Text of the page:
Sleeping Indian Ranch

Ridgway, CO

The Site
This 30,000 acre ranch is nestled in the Cimarron Range and Sleeping Indian Peak on the west slope of the Rocky Mountains.

The Design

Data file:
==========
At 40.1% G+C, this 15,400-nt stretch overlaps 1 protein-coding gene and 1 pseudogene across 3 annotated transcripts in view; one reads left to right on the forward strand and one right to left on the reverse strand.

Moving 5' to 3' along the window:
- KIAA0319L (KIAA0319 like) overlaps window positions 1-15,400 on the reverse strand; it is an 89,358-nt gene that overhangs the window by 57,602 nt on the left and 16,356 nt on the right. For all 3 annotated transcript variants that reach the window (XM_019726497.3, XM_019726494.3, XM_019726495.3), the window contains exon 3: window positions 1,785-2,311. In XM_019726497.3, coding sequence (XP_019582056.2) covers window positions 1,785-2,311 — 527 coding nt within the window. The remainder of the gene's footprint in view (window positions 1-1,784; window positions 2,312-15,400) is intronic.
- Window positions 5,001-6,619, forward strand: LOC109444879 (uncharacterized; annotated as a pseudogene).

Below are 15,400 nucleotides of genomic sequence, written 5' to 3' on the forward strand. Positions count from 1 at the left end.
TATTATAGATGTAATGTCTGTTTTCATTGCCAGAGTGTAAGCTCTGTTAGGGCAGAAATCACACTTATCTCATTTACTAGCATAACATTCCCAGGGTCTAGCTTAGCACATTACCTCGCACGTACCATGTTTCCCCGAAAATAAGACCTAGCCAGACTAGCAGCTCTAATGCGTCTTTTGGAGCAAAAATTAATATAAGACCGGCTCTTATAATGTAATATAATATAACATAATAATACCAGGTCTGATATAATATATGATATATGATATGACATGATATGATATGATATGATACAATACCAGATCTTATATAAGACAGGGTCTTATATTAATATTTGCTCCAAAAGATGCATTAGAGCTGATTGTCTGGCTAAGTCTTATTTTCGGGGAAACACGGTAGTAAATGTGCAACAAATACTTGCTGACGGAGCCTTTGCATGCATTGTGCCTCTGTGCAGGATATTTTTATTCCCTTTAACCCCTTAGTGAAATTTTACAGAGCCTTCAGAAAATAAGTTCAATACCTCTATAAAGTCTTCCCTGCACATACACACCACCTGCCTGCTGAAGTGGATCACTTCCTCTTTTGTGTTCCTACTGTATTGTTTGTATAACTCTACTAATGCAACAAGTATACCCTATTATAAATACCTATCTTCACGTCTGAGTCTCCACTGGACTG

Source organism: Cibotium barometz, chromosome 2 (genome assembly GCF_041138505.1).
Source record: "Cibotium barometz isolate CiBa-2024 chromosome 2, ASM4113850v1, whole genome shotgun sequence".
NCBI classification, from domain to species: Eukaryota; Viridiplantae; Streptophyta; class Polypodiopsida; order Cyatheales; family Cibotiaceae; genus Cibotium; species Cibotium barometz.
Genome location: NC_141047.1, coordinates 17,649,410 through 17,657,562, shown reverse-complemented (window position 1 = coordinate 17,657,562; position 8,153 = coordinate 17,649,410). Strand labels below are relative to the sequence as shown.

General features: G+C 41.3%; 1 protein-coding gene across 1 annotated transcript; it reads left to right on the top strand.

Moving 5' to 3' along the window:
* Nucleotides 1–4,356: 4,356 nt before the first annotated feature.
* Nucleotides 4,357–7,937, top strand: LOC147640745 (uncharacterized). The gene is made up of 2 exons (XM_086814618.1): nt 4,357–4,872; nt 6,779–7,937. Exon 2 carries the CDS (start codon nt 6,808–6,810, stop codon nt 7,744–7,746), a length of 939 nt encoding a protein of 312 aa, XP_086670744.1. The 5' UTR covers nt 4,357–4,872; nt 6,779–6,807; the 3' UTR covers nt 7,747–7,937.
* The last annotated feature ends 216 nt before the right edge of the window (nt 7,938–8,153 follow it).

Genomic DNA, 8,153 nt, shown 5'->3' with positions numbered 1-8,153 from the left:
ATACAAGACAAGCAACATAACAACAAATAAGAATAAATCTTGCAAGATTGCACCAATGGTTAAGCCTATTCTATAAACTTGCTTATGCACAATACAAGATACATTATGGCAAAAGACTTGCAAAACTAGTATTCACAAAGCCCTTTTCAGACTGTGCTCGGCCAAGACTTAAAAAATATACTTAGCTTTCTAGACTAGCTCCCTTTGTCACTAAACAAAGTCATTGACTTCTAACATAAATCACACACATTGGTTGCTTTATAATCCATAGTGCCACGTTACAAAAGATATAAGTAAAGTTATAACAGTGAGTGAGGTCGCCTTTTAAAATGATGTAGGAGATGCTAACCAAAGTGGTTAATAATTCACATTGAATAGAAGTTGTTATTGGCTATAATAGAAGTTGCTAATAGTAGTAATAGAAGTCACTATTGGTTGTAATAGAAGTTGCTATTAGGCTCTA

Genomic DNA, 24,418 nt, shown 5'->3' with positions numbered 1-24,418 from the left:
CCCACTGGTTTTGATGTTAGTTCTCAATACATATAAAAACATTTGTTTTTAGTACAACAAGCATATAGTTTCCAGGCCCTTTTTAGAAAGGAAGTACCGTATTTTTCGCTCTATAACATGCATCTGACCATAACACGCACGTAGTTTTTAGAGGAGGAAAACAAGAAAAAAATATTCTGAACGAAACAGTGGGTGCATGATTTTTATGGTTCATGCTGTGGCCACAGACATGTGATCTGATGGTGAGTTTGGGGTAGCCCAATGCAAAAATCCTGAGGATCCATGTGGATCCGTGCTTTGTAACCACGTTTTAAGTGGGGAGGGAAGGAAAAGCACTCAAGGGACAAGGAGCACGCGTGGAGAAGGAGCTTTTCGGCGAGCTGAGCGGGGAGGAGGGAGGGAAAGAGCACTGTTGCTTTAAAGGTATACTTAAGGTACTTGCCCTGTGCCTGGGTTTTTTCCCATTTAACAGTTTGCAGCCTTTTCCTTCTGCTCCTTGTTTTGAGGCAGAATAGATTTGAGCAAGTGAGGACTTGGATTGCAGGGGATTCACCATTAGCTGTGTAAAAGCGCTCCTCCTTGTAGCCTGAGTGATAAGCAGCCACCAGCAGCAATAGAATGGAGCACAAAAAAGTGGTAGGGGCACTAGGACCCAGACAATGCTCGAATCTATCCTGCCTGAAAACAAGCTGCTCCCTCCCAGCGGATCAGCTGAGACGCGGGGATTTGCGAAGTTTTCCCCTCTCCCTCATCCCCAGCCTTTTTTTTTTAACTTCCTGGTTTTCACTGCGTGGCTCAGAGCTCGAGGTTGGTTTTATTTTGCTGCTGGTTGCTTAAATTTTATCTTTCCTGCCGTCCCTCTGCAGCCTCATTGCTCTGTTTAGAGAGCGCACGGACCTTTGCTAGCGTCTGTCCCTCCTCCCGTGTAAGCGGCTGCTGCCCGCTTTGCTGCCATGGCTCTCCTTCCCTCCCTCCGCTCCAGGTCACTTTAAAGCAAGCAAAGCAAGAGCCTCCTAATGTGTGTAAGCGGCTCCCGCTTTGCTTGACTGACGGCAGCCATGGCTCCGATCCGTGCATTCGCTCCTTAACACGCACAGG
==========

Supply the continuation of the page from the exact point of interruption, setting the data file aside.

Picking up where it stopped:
Old World National Park architecture was the inspiration for the project. Following extensive research and site trips to major log structures in North America, Ewing realized these projects were substantially steel framed structures with log "character" applied. He wanted a "real" log structure designed in compression so the log shrinkage would tighten the structure. The north side is heavily buttressed by splayed structural stone walls and high windows for the high snow build-up. The south side is log Post and Beam construction with glass walls for the views and stone verandas to collect the sun's heat. The roofs are a complex combination of ridges and pyramid shapes of receding sizes of reclaimed slate, creating a forced perspective. The pyramid "cold" roofs are vented by creating channels directed to strategically located dormer vents—a new concept in roof venting. The structure is real Post and Beam log construction with no hidden steel. All the trusses, posts and major framing logs were load tested on site before utilization. This is probably the largest true Post and Beam log structure built. Log scissor trusses extending to double posts at each side form a type of flying buttress structural system creating shear. The posts extend below the floor creating more shear allowing for the solid glass infill walls and spectacular vistas down range 40 miles to Telluride. The building is substantially green with all logs reclaimed from the1987 Yellowstone Park fire. He selected each tree to be "felled" during winter to avoid fracture, hauled them to the site and power washed off the burned bark revealing a beautiful gnarly root beer color tree. Significance The engineering techniques and innovative architectural detailing developed for this project have spread through the country by the craftsman, loggers, material suppliers and scientists who worked on this project influencing the rustic architectural movement. This project has strengthened the significance of "real" log architecture, elevating it to the next level.